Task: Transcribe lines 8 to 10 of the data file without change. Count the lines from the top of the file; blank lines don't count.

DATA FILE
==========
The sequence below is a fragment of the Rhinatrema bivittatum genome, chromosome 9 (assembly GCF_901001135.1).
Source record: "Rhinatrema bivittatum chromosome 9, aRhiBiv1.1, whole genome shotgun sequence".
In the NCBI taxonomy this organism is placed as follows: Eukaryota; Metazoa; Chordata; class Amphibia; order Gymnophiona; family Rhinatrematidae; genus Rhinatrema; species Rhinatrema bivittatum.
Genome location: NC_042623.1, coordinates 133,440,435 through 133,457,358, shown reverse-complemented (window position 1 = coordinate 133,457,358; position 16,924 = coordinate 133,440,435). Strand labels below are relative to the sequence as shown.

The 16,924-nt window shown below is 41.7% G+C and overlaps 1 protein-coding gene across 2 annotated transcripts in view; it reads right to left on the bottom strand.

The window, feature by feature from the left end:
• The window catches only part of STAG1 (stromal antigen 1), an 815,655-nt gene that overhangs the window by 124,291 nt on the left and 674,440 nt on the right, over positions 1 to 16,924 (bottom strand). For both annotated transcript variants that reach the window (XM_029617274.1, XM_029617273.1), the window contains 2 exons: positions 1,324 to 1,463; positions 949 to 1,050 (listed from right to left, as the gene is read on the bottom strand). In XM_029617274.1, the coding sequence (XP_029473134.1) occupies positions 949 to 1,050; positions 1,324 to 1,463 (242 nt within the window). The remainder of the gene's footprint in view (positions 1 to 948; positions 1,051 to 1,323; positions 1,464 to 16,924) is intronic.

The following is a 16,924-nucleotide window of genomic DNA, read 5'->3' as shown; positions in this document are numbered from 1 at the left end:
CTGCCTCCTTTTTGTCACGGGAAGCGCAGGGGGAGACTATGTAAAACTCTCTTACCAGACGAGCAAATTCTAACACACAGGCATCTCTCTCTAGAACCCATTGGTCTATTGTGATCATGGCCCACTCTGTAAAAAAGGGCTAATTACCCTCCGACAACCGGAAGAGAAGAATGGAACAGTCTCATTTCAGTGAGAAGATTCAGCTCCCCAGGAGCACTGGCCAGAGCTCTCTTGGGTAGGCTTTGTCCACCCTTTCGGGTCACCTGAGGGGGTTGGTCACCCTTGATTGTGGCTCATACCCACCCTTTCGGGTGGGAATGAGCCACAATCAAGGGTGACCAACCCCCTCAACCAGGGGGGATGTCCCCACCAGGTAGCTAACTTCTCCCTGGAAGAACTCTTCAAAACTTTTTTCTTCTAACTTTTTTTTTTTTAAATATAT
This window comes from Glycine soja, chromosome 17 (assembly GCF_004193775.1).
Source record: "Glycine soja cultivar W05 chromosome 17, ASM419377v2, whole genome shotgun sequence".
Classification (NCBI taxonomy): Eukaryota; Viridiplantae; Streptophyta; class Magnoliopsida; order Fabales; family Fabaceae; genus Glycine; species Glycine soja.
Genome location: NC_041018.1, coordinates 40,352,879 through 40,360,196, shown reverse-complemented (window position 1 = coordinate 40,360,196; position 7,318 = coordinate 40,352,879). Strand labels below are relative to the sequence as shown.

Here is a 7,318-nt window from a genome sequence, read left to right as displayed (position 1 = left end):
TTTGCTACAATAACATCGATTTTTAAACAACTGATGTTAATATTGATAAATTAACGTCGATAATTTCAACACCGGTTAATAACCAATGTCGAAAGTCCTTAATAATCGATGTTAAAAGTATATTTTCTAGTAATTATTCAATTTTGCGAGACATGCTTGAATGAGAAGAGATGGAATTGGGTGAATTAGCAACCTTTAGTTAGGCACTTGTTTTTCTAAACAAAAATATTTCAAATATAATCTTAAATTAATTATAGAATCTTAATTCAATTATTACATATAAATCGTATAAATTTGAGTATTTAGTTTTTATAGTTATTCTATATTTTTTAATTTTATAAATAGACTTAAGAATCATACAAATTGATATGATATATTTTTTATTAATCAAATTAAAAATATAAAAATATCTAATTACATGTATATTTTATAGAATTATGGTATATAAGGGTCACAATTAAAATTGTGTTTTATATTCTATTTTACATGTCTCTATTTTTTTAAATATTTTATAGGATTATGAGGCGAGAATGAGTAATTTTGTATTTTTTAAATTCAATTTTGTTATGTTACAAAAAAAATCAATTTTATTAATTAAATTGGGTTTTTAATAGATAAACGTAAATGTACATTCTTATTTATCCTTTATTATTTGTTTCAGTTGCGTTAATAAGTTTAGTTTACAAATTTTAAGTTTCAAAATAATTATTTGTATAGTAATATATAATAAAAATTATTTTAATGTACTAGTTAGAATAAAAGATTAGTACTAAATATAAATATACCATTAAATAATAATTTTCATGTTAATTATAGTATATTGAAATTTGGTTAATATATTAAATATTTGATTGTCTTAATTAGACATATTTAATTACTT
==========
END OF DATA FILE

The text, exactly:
The following is a 16,924-nucleotide window of genomic DNA, read 5'->3' as shown; positions in this document are numbered from 1 at the left end:
CTGCCTCCTTTTTGTCACGGGAAGCGCAGGGGGAGACTATGTAAAACTCTCTTACCAGACGAGCAAATTCTAACACACAGGCATCTCTCTCTAGAACCCATTGGTCTATTGTGATCATGGCCCACTCTGTAAAAAAGGGCTAATTACCCTCCGACAACCGGAAGAGAAGAATGGAACAGTCTCATTTCAGTGAGAAGATTCAGCTCCCCAGGAGCACTGGCCAGAGCTCTCTTGGGTAGGCTTTGTCCACCCTTTCGGGTCACCTGAGGGGGTTGGTCACCCTTGATTGTGGCTCATACCCACCCTTTCGGGTGGGAATGAGCCACAATCAAGGGTGACCAACCCCCTCAACCAGGGGGGATGTCCCCACCAGGTAGCTAACTTCTCCCTGGAAGAACTCTTCAAAACTTTTTTCTTCTAACTTTTTTTTTTTTAAATATAT
This window comes from Glycine soja, chromosome 17 (assembly GCF_004193775.1).